Table of Contents
- 1 What Do Freeze Plugs Do
- 2 Symptoms Of A Bad Freeze Plug
- 3 Causes Of Bad Freeze Plugs
- 4 How To Fix Bad Freeze Plugs
- 5 People also ask
Freeze plugs also go by the name core plugs. They are cylindrical shaped plugs that are used to fill the passages in engines. These plugs are essential because they help protect your car against cold-related damage. Unsurprisingly, most drivers do not care about their freeze plugs. They don’t check it, and some don’t even know that it exists. And most times, they don’t have to. It just works out well for them.
But sometimes it doesn’t. Even though freeze plugs can last for the longest time, they aren’t immune to breaking down. And when they do, it is in your best interest to get it fixed to avoid further damage to your engine.
What Do Freeze Plugs Do
A freeze plug is a plug used to fill the sand casting core holes found on internal combustion engines that use water coolants. The engines’ holes are a relic from the engine’s production phase and are useless after the engine has been produced. The freeze plug is the cap placed at the top of these holes to stop water or coolant (antifreeze) from leaking out.
A freeze plug is a device that acts as some insurance against a terrible situation. And what’s that horrible situation? Your car’s water coolant freezing.
When this coolant gets frozen, it bulges against the side of the engine block. The only thing that stops the frozen block from getting out is the freeze plug on its head.
But how would you know when your freeze plug is bad? Well, let’s find out.
Symptoms Of A Bad Freeze Plug
- If you notice any of the following, it probably means that your freeze plug has blown.
- If you notice a low coolant level in the coolant reservoir and discover no visible leaks, it could mean the freeze plug has blown.
- If you notice a strong smell of heated coolant, it could mean the freeze plug has blown, and the coolant is leaking from your engine.
- If you check the oil cap and notice milky discoloration, you should probably check your coolant reservoir.
- White exhaust smoke could also be a symptom of a blown freeze plug.
- The engine constantly overheating is probably a sign that most of the coolant in the engine has leaked.
- Engine misfiring could also be another sign.
- If you notice bubble formation in the coolant system, you should check the coolant reservoir.
- Problems with idling and acceleration could also be another sign of coolants.
Causes Of Bad Freeze Plugs
Freeze plugs don’t often get spoilt, but when they do, there is usually just one reason; when water freezes, it expands. If the water in your engine block freezes, it will expand and push against the freeze plug. When it does, the plug will pop since it is the weakest element of the engine block. When the coolant freezes, it will expand within the engine block, cracking it and destroying the motor.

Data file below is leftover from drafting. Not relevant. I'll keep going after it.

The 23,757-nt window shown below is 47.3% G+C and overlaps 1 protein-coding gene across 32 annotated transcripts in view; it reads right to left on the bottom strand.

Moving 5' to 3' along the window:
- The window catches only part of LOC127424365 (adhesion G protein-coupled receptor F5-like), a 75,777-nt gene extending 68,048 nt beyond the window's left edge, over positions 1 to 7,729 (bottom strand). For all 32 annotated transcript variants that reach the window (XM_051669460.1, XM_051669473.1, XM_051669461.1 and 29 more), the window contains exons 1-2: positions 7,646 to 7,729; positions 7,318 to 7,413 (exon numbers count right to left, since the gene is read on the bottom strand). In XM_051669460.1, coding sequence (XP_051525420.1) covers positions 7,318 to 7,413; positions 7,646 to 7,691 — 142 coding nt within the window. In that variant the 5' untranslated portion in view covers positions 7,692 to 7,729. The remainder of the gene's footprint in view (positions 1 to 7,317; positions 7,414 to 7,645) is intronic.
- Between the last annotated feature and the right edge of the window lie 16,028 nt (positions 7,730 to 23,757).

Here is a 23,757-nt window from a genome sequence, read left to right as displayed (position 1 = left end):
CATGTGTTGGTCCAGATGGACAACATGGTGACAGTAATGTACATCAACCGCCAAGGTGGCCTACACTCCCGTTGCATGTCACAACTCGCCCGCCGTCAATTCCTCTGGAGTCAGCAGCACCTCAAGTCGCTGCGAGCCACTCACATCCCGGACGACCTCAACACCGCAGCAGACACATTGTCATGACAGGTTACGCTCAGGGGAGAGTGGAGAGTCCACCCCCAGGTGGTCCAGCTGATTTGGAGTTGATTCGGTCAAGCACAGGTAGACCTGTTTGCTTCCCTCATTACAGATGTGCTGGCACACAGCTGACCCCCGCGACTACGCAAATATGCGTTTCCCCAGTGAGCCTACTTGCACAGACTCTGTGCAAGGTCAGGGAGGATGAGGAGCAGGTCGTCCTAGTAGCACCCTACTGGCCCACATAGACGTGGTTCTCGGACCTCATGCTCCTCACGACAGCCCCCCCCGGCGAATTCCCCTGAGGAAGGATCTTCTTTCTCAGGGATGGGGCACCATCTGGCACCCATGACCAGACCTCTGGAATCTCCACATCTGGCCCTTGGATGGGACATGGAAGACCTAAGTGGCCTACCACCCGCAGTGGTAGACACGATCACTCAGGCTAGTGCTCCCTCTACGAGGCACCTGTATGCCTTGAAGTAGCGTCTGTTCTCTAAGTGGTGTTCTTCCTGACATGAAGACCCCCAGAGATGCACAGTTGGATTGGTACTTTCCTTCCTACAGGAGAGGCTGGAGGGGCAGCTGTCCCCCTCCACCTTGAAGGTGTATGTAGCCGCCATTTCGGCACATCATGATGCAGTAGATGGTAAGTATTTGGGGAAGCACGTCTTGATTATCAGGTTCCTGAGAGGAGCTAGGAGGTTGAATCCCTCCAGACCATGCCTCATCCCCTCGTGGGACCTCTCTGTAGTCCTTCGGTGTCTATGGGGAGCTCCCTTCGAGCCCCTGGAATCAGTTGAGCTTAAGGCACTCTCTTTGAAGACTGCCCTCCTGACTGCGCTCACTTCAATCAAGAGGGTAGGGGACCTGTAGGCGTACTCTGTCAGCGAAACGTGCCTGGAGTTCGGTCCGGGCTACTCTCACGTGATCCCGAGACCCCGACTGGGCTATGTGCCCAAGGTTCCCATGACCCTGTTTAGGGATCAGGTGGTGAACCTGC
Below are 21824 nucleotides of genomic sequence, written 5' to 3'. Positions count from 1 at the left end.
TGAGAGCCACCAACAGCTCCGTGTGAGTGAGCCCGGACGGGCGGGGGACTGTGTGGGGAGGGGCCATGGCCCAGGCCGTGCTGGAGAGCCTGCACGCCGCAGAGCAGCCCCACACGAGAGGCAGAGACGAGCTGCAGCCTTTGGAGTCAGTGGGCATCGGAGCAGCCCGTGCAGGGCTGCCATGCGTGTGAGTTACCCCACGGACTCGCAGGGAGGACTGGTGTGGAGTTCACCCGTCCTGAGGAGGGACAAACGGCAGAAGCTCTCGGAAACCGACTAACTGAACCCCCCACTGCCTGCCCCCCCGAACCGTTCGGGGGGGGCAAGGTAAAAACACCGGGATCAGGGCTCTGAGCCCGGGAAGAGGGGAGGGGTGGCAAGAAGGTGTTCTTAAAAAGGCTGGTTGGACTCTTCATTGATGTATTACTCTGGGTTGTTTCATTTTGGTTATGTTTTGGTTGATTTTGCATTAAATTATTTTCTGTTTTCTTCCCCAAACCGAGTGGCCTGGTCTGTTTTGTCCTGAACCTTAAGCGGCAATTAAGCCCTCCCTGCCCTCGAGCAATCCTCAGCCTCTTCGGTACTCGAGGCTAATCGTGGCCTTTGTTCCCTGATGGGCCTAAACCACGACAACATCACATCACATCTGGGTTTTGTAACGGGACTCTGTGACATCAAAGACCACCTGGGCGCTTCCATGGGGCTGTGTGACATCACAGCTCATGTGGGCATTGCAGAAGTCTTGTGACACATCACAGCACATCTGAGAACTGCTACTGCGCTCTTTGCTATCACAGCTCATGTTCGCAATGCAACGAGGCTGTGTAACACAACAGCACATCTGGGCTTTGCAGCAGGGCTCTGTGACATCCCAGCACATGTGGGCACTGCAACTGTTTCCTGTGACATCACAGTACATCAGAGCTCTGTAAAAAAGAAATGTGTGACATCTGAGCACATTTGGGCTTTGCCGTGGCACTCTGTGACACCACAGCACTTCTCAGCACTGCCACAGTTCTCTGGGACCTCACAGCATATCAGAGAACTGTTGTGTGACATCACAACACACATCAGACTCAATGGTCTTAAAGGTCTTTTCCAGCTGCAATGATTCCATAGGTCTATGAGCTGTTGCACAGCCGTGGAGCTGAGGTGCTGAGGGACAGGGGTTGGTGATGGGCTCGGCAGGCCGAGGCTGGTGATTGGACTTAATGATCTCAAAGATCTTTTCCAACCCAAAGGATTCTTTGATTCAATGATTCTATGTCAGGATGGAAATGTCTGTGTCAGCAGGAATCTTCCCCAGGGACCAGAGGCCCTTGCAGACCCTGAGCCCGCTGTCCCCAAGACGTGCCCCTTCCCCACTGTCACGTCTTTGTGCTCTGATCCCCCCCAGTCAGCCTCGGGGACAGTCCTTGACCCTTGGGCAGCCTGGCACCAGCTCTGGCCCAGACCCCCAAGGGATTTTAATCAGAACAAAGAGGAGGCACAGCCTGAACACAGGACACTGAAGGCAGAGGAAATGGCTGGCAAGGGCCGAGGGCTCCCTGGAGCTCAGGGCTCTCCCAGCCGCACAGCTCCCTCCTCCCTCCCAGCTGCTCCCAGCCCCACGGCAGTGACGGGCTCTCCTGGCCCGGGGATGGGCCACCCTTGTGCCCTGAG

After that happens, the coolant/water will leak and trickle down the engine, further damaging the engine block.
However, this isn’t the only reason freeze plugs get bad. There are other reasons. For example, your freeze plug could leak because of your car’s heating cycle.
How To Fix Bad Freeze Plugs
- First off, seal up the freeze plug with a sealant. This isn’t a permanent solution, though. The sealant only helps to prevent the leakage until you can get replacement parts.
- If you’ve gotten replacement parts already, here’s what you should do. Hit the freeze plug repeatedly until it almost pops out completely. Afterward, pull out the plug with pliers.
- Next, you have to deal with the insides of the hole. Clean it out with sandpaper to remove old sealants and rust. You will notice a lot of corrosion signs. Try to clear them all out. If you don’t clear it all out, it could very well lead to future leak problems.
- Put the replacement plug in the hole, and cover it. Then use a screwdriver or pliers to hammer the plug right in its place. You have to make sure the plug plugs the hole. Once the plug is in place, surround it with sealant. This sealant will help solidify the position of the plug. And voila, you’re done.
People also ask
Can You Drive With A Bad Freeze Plug?
Yes, you can drive with a bad freeze plug. The engine will run, but the coolant level will below. This will make running the car harder and harder. Running an engine with a coolant level constantly running low could lead to engine failure.
Are Freeze Plugs Hard To Replace?
Freeze plugs aren’t hard to replace— as long as the engine isn’t yet damaged. However, it isn’t easy to replace them while the engine is in the car. Getting to them in that position can be rather tricky.
How Much Does It Cost To Replace Freeze Plugs?
Replacing freeze plugs isn’t tricky. However, you may have to remove your engines to get it replaced. That’s why it could cost up to a thousand dollars. However, if your car offers easy access to the engine, you could get your freeze plug replaced for just about 100$.
Can You Replace Freeze Plugs Without Replacing The Engine?
In certain cars, yes. However, other cars don’t make it so easy. You may have to get the engine removed.
Can A Bad Freeze Cause Overheating?
Yes. One of the symptoms of a bad freeze plug is overheating. So, yes, a bad freeze plug can cause overheating.
Read more the information about OBD2 Freeze Frame Data HERE